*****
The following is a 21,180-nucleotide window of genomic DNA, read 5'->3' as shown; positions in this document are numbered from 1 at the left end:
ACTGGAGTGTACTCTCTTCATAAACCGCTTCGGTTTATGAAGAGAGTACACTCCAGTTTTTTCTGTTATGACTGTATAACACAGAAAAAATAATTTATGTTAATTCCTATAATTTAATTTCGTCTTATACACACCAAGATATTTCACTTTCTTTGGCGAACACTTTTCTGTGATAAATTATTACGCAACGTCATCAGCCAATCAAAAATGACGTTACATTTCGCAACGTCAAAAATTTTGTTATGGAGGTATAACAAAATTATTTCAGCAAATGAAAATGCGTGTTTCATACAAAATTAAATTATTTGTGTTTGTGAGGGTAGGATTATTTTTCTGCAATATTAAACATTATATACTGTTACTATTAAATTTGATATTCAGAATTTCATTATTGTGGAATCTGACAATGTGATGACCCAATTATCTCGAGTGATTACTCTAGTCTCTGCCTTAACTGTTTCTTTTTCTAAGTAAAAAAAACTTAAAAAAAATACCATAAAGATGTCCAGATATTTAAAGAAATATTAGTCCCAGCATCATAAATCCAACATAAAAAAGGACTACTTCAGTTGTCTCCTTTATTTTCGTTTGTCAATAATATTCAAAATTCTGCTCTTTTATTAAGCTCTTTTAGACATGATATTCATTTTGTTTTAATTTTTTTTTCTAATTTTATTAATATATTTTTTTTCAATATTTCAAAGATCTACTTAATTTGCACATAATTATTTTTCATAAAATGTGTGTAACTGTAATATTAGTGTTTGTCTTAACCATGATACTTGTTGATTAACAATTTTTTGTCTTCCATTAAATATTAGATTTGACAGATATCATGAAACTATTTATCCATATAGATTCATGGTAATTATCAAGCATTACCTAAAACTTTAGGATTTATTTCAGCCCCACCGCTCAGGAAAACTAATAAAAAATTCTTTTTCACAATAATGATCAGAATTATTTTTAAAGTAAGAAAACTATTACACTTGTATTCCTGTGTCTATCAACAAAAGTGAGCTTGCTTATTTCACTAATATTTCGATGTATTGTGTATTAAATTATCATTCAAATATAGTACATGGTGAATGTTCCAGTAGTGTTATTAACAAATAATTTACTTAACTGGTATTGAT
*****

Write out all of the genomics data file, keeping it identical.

The following is a 21,180-nucleotide window of genomic DNA, read 5'->3' as shown; positions in this document are numbered from 1 at the left end:
ACTGGAGTGTACTCTCTTCATAAACCGCTTCGGTTTATGAAGAGAGTACACTCCAGTTTTTTCTGTTATGACTGTATAACACAGAAAAAATAATTTATGTTAATTCCTATAATTTAATTTCGTCTTATACACACCAAGATATTTCACTTTCTTTGGCGAACACTTTTCTGTGATAAATTATTACGCAACGTCATCAGCCAATCAAAAATGACGTTACATTTCGCAACGTCAAAAATTTTGTTATGGAGGTATAACAAAATTATTTCAGCAAATGAAAATGCGTGTTTCATACAAAATTAAATTATTTGTGTTTGTGAGGGTAGGATTATTTTTCTGCAATATTAAACATTATATACTGTTACTATTAAATTTGATATTCAGAATTTCATTATTGTGGAATCTGACAATGTGATGACCCAATTATCTCGAGTGATTACTCTAGTCTCTGCCTTAACTGTTTCTTTTTCTAAGTAAAAAAAACTTAAAAAAAATACCATAAAGATGTCCAGATATTTAAAGAAATATTAGTCCCAGCATCATAAATCCAACATAAAAAAGGACTACTTCAGTTGTCTCCTTTATTTTCGTTTGTCAATAATATTCAAAATTCTGCTCTTTTATTAAGCTCTTTTAGACATGATATTCATTTTGTTTTAATTTTTTTTTCTAATTTTATTAATATATTTTTTTTCAATATTTCAAAGATCTACTTAATTTGCACATAATTATTTTTCATAAAATGTGTGTAACTGTAATATTAGTGTTTGTCTTAACCATGATACTTGTTGATTAACAATTTTTTGTCTTCCATTAAATATTAGATTTGACAGATATCATGAAACTATTTATCCATATAGATTCATGGTAATTATCAAGCATTACCTAAAACTTTAGGATTTATTTCAGCCCCACCGCTCAGGAAAACTAATAAAAAATTCTTTTTCACAATAATGATCAGAATTATTTTTAAAGTAAGAAAACTATTACACTTGTATTCCTGTGTCTATCAACAAAAGTGAGCTTGCTTATTTCACTAATATTTCGATGTATTGTGTATTAAATTATCATTCAAATATAGTACATGGTGAATGTTCCAGTAGTGTTATTAACAAATAATTTACTTAACTGGTATTGAT